It has become commonplace for defense attorneys and insurance companies to investigate an injured person’s Facebook and other social media sites during Personal Injury Litigation. The goal, to find posts that are inconsistent with the person’s injury claims to use against them in court.
Because of this, it’s important for plaintiffs to be mindful about what they post. Also, although it might be tempting to consider deleting posts or photos to avoid any scrutiny, any “cleanup” of Facebook or social media is strictly prohibited because it’s considered the destruction of evidence.
A perfect example of this is the case of Lester v. Allied Concrete, a Wrongful Death Lawsuit in Virginia. In that case, the defense sought access to plaintiff’s Facebook. The attorney for the family believed that certain Facebook photos would be harmful to the case, so he told his paralegal to instruct the plaintiff to “cleanup” his Facebook because “we don’t want blow-ups of those photos at trial.”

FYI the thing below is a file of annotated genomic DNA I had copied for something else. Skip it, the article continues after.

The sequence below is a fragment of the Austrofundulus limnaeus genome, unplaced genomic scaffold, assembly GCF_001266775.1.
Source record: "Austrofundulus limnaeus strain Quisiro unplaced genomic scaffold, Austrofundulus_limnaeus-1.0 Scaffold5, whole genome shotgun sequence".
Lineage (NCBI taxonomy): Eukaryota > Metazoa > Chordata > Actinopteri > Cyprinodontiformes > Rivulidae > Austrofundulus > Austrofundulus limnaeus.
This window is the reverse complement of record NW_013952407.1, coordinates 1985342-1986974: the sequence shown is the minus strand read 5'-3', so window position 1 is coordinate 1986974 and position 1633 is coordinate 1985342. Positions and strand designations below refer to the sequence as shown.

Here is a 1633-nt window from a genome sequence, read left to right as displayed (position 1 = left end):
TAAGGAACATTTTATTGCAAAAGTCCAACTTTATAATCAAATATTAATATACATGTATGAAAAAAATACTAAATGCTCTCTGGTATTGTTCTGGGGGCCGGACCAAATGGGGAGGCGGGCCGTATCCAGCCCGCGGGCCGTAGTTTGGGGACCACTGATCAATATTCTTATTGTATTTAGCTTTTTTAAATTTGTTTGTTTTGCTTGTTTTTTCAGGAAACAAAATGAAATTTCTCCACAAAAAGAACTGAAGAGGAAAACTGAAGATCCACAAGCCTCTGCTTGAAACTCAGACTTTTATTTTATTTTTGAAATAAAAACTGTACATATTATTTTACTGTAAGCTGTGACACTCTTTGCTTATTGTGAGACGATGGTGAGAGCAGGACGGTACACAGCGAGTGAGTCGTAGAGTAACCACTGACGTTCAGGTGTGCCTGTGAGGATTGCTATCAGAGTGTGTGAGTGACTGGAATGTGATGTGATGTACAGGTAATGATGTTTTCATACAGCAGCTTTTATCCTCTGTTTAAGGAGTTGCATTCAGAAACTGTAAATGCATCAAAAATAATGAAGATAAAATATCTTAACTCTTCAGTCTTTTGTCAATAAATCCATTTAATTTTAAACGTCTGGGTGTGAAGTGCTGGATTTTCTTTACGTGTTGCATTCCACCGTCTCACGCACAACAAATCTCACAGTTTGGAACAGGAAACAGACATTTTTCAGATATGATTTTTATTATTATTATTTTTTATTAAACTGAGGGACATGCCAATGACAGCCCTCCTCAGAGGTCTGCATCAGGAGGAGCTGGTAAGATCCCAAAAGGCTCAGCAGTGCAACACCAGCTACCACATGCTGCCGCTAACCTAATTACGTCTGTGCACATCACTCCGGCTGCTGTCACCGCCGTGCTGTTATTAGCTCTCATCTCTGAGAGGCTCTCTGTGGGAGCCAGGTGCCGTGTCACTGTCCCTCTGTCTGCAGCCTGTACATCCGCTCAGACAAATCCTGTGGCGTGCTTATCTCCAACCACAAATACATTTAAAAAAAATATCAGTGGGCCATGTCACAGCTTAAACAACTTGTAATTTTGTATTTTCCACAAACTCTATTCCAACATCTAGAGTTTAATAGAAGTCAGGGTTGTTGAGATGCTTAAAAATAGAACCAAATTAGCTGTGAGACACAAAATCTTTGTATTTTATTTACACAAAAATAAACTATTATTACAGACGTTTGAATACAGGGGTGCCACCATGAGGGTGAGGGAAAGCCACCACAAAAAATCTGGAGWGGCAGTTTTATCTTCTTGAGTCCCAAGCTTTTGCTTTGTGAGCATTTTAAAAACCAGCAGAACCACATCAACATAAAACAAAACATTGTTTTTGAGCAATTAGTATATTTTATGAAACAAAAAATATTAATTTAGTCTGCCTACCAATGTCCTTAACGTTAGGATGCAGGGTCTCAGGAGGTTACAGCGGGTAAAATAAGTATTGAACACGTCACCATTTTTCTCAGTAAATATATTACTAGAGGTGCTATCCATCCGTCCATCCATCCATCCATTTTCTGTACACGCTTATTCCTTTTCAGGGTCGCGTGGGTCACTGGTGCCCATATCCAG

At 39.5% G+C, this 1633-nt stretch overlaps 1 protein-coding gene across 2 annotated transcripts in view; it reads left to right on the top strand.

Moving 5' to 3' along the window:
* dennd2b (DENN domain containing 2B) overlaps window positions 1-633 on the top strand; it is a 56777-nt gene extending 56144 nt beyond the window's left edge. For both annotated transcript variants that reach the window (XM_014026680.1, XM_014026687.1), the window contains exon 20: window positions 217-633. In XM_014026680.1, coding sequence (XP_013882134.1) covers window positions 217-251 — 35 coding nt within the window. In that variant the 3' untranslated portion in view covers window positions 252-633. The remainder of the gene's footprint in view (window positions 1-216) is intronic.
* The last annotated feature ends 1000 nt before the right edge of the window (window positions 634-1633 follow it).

Certain photos were deleted and plaintiff shut down his Facebook altogether. The result was a Discovery battle in court. Ultimately the judge forced the plaintiff to restore the Facebook account and turn over all photos to the defense. The attorney was fined $542,000 and the plaintiff $180,000. In addition, the jury was informed of the misconduct of Lester and his lawyer at trial.
The lesson to be learned is that you should be responsible and careful in your social media postings and always be honest and ethical during litigation. No “cleanup” of Facebook is allowed!
Tim Rayne is a Car Accident and Personal Injury Lawyer with the Chester County Pennsylvania law firm MacElree Harvey, Ltd. For over 20 years Tim has been helping injured accident victims receive fair treatment from insurance companies. For help with your accident case contact Tim at 6108400124 or email@example.com.